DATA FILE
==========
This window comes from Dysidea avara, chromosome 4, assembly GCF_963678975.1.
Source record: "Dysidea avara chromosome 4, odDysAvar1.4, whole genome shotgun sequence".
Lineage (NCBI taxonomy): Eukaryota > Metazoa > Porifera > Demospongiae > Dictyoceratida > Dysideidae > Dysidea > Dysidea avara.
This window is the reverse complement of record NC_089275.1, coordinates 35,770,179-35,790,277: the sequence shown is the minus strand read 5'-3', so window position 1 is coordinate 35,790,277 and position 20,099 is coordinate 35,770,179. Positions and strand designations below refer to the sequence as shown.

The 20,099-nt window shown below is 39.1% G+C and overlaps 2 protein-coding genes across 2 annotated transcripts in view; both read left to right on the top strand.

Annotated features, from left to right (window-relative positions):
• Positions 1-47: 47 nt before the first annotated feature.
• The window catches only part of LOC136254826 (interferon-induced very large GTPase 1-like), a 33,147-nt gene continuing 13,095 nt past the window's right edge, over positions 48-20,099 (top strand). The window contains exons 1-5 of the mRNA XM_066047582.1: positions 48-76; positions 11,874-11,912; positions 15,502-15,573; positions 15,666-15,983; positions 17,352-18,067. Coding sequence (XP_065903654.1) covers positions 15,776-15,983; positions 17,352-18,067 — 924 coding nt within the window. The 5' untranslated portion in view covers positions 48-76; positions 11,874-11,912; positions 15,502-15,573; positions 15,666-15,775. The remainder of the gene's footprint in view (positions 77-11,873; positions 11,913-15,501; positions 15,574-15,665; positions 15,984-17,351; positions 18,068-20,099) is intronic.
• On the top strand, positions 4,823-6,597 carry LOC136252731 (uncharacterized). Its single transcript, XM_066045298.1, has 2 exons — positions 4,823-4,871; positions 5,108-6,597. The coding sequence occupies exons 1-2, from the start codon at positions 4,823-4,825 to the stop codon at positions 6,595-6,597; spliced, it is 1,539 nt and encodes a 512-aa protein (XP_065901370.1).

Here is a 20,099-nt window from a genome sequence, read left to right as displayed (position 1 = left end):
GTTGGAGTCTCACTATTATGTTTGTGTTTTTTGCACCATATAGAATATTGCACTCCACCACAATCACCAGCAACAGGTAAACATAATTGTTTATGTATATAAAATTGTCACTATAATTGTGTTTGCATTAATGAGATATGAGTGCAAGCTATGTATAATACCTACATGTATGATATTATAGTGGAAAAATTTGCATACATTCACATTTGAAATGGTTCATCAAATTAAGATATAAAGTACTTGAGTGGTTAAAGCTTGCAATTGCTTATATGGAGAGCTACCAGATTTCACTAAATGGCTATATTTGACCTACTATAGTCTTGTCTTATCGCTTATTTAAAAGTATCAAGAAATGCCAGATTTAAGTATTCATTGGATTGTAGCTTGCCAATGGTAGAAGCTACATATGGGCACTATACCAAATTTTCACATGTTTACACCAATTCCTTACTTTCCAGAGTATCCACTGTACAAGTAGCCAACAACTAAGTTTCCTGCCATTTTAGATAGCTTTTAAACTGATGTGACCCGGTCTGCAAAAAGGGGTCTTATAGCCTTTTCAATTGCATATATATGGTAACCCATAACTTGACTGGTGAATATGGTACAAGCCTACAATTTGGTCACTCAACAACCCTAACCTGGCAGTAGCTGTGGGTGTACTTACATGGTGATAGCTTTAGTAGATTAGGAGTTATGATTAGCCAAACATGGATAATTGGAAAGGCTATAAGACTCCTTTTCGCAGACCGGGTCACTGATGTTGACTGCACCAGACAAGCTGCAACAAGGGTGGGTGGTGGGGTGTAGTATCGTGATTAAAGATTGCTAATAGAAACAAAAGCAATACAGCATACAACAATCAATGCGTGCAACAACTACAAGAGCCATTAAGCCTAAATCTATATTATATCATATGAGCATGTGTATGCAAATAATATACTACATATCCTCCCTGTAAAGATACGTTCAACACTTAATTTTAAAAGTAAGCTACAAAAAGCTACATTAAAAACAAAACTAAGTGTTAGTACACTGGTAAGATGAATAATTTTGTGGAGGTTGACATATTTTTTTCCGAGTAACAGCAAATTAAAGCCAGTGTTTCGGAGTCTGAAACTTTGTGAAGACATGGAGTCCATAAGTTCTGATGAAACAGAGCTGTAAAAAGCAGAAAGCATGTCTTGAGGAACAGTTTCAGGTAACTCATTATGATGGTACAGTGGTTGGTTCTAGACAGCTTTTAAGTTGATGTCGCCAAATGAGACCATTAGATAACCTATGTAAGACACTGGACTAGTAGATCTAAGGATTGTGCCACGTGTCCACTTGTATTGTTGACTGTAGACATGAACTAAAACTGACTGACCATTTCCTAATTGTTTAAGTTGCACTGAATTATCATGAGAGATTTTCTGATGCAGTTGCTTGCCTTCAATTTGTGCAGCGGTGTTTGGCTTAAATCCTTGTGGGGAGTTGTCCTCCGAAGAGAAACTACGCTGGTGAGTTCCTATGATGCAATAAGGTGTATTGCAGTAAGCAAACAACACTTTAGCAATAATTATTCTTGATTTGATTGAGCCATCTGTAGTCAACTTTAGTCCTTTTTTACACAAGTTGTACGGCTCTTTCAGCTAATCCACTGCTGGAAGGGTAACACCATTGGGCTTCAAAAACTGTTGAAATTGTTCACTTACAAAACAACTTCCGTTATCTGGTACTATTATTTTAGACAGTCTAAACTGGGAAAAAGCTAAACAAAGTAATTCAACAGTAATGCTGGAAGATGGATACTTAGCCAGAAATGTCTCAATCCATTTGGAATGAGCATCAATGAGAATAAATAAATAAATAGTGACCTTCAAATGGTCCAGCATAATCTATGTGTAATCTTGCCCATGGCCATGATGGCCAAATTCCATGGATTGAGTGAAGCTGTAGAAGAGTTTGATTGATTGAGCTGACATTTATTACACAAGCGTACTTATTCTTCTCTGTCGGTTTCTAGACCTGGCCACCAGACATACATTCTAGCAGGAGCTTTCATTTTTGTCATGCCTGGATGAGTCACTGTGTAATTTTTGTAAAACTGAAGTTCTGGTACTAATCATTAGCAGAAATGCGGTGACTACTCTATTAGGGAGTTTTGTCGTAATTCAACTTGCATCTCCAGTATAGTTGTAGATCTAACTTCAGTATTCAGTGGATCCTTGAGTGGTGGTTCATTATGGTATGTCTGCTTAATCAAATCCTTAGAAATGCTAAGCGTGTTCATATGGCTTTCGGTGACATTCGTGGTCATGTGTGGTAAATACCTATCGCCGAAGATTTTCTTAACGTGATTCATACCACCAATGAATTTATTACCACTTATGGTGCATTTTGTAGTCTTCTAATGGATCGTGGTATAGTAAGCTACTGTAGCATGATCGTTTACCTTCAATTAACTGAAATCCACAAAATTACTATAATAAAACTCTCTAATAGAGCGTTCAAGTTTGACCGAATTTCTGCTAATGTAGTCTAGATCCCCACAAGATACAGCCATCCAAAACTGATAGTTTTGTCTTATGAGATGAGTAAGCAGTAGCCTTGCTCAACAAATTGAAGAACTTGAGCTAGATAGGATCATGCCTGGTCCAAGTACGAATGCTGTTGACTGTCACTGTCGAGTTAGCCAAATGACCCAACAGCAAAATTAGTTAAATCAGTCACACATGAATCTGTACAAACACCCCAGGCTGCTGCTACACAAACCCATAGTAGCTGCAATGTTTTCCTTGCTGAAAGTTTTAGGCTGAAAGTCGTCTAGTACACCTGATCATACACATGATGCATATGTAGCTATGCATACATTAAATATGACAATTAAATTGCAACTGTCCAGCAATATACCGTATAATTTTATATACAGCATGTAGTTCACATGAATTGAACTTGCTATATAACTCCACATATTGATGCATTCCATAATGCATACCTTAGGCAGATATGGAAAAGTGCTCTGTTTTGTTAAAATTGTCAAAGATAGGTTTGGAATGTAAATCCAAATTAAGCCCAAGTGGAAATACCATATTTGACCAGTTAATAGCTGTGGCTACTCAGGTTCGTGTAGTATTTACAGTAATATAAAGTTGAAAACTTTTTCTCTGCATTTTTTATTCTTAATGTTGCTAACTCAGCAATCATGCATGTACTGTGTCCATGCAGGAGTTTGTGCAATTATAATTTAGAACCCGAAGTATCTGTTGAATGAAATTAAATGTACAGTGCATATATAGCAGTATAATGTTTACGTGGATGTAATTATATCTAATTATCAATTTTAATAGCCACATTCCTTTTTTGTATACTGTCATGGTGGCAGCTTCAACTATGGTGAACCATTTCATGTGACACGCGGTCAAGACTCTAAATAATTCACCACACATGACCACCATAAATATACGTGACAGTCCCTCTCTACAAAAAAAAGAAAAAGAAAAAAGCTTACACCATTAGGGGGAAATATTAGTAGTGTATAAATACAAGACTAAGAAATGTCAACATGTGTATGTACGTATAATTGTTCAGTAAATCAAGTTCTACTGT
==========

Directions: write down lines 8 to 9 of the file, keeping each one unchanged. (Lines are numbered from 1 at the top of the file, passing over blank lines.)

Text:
• The window catches only part of LOC136254826 (interferon-induced very large GTPase 1-like), a 33,147-nt gene continuing 13,095 nt past the window's right edge, over positions 48-20,099 (top strand). The window contains exons 1-5 of the mRNA XM_066047582.1: positions 48-76; positions 11,874-11,912; positions 15,502-15,573; positions 15,666-15,983; positions 17,352-18,067. Coding sequence (XP_065903654.1) covers positions 15,776-15,983; positions 17,352-18,067 — 924 coding nt within the window. The 5' untranslated portion in view covers positions 48-76; positions 11,874-11,912; positions 15,502-15,573; positions 15,666-15,775. The remainder of the gene's footprint in view (positions 77-11,873; positions 11,913-15,501; positions 15,574-15,665; positions 15,984-17,351; positions 18,068-20,099) is intronic.
• On the top strand, positions 4,823-6,597 carry LOC136252731 (uncharacterized). Its single transcript, XM_066045298.1, has 2 exons — positions 4,823-4,871; positions 5,108-6,597. The coding sequence occupies exons 1-2, from the start codon at positions 4,823-4,825 to the stop codon at positions 6,595-6,597; spliced, it is 1,539 nt and encodes a 512-aa protein (XP_065901370.1).